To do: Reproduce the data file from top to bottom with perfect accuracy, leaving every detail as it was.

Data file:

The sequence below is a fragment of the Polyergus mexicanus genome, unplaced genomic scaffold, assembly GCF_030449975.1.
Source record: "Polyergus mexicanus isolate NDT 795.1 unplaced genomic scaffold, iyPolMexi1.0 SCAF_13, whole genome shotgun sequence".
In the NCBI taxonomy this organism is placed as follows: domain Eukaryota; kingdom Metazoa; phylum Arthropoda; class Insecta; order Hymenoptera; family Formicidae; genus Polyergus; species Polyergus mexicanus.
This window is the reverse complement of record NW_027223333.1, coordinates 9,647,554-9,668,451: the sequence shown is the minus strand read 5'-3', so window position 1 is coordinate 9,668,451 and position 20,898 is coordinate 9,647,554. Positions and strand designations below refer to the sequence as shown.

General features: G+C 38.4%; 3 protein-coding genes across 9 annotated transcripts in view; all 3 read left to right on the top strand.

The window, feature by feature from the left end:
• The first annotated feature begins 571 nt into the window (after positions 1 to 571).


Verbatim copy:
The sequence below is a fragment of the Polyergus mexicanus genome, unplaced genomic scaffold, assembly GCF_030449975.1.
Source record: "Polyergus mexicanus isolate NDT 795.1 unplaced genomic scaffold, iyPolMexi1.0 SCAF_13, whole genome shotgun sequence".
In the NCBI taxonomy this organism is placed as follows: domain Eukaryota; kingdom Metazoa; phylum Arthropoda; class Insecta; order Hymenoptera; family Formicidae; genus Polyergus; species Polyergus mexicanus.
This window is the reverse complement of record NW_027223333.1, coordinates 9,647,554-9,668,451: the sequence shown is the minus strand read 5'-3', so window position 1 is coordinate 9,668,451 and position 20,898 is coordinate 9,647,554. Positions and strand designations below refer to the sequence as shown.

General features: G+C 38.4%; 3 protein-coding genes across 9 annotated transcripts in view; all 3 read left to right on the top strand.

The window, feature by feature from the left end:
• The first annotated feature begins 571 nt into the window (after positions 1 to 571).